Letter to the Editor concerning "New Predictive Parameters of Bell's Palsy: Neutrophil to Lymphocyte Ratio and Platelet to Lymphocyte Ratio"
AuthorÜmit, Elif Gülsüm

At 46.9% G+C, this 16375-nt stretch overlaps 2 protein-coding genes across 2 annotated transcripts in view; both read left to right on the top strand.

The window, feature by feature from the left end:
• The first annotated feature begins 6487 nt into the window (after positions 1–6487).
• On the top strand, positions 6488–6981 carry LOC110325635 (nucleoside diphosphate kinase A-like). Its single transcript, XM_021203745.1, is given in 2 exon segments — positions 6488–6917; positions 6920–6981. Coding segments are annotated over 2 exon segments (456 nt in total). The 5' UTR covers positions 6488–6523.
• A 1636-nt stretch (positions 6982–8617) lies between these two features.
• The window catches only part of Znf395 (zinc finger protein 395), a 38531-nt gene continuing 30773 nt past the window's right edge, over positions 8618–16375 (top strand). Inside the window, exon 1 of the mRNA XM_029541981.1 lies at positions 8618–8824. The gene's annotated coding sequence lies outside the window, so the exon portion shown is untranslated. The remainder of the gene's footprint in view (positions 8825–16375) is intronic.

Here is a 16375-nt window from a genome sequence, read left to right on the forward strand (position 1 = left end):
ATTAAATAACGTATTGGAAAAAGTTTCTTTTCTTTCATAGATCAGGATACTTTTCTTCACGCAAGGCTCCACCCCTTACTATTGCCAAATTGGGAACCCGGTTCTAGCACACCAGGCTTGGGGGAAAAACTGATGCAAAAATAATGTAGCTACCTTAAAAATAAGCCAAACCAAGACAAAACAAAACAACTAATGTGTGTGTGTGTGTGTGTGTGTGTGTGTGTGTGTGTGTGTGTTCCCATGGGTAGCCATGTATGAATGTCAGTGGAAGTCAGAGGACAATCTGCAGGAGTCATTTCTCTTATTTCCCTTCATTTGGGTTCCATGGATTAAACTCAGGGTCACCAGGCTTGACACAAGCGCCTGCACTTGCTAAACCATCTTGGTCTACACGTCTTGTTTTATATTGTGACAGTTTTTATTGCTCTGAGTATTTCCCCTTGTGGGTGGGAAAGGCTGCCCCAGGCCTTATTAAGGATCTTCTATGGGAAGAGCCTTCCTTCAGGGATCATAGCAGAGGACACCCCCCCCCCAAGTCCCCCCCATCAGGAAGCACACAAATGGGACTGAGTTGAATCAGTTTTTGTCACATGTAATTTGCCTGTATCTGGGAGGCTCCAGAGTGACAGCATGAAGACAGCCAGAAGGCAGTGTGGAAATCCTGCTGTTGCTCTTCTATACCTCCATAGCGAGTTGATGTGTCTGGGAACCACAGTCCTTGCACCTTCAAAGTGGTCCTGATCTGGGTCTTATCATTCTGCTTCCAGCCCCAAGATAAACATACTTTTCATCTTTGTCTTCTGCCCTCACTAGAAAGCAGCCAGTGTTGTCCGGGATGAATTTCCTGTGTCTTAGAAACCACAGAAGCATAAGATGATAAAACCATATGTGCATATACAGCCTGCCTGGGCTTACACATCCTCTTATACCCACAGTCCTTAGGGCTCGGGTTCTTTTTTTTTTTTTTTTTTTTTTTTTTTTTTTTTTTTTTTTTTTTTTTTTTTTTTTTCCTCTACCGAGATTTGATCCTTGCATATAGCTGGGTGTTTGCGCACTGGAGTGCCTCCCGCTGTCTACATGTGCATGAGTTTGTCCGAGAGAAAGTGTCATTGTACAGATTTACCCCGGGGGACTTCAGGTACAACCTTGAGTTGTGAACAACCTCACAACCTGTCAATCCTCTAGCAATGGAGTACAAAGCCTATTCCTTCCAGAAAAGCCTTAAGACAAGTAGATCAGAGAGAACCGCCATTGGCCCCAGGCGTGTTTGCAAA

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To the Editor, I have read with great interest the article on Bell's palsy and related blood count assessments by Atan et al. (1). The authors found that the neutrophil to lymphocyte ratio and platelet to lymphocyte are increased in patients with Bell's palsy. Though increased compared to healthy controls, these ratios were not associated with increased paralysis severity. The authors state that these changes may be concordant with the pathogenesis because Bell's palsy is an inflammatory disease. However, from a hematological perspective, there are certain points that need to be emphasized to avoid misunderstanding and clinical confusion. The American Academy of Autolaryngology Head and Neck Surgery Foundation Clinical Practice Guideline on Bell's Palsy highly recommend that oral corticosteroids should be started within 72 hours of symptom onset (2). Corticosteroids are well known to show dramatic effects on blood cell counts. Specifically, the administration of glucocorticoids results in neutrophilic leukocytosis, accompanied by marked reductions in circulating eosinophils, monocytes and lymphocytes (3). These changes are so dramatic that a single dose of glucocorticoid leads to lymphopenia within 2 hours of the dose, peaked at 6 hours and resolved by 24 hours (4). The increase in circulating neutrophil is due to impaired neutrophilic migration to sites of inflammation, enhanced release of cells from the bone marrow and inhibition of apoptosis. Regarding lymphocytes, glucocorticoids rapidly deplete circulating T cells by enhanced circulatory emigration, inhibition of interleukin-2, a major T cell growth factor, impaired release of cells to the circulation and apoptosis induction (5). Number of circulating B cells are also reduced but to a lesser extent. Although the major argument of this study is based upon altered blood cell count in Bell's palsy, treatment is highly recommended to commence within 72 hours. The study presents no such treatment to achieve dramatic and rapid changes in white blood cell count. In a hematological perspective, these changes may be attributable to the effects of treatment (glucocorticoids) rather than the disease itself. The authors' not finding any relation between the severity of paralysis with the cell ratios, also support my assessment. Furthermore, in retrospective studies, the countenance and reliability of factors, which may confound the main finding, are not easily managed. As stated as a retrospective study, derivation of the data leaves an obscure sensation in the reader's mind. In conclusion, I believe that this study, as presented to contribute to the literature with new findings should be considered under the information I have mentioned above. Ethics Committee Approval: N/A. Informed Consent: N/A. Peer-review: Externally peer-reviewed. Conflict of Interest: No conflict of interest was declared by the author. Financial Disclosure: The author declares that this study has received no financial support.